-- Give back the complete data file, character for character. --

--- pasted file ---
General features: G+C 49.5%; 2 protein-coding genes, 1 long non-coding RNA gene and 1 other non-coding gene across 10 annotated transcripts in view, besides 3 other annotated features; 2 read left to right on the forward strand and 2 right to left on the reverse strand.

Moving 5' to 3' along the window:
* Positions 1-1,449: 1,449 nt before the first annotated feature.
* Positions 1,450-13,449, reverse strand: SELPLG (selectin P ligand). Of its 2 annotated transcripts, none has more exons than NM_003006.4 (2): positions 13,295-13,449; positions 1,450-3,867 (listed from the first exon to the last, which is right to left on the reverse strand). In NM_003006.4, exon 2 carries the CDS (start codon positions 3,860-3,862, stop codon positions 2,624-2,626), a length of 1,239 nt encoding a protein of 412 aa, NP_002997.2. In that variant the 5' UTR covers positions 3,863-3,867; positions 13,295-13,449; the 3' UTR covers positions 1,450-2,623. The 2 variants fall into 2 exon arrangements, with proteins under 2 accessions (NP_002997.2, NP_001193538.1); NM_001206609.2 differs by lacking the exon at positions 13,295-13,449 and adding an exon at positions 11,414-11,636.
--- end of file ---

General features: G+C 49.5%; 2 protein-coding genes, 1 long non-coding RNA gene and 1 other non-coding gene across 10 annotated transcripts in view, besides 3 other annotated features; 2 read left to right on the forward strand and 2 right to left on the reverse strand.

Moving 5' to 3' along the window:
* Positions 1-1,449: 1,449 nt before the first annotated feature.
* Positions 1,450-13,449, reverse strand: SELPLG (selectin P ligand). Of its 2 annotated transcripts, none has more exons than NM_003006.4 (2): positions 13,295-13,449; positions 1,450-3,867 (listed from the first exon to the last, which is right to left on the reverse strand). In NM_003006.4, exon 2 carries the CDS (start codon positions 3,860-3,862, stop codon positions 2,624-2,626), a length of 1,239 nt encoding a protein of 412 aa, NP_002997.2. In that variant the 5' UTR covers positions 3,863-3,867; positions 13,295-13,449; the 3' UTR covers positions 1,450-2,623. The 2 variants fall into 2 exon arrangements, with proteins under 2 accessions (NP_002997.2, NP_001193538.1); NM_001206609.2 differs by lacking the exon at positions 13,295-13,449 and adding an exon at positions 11,414-11,636.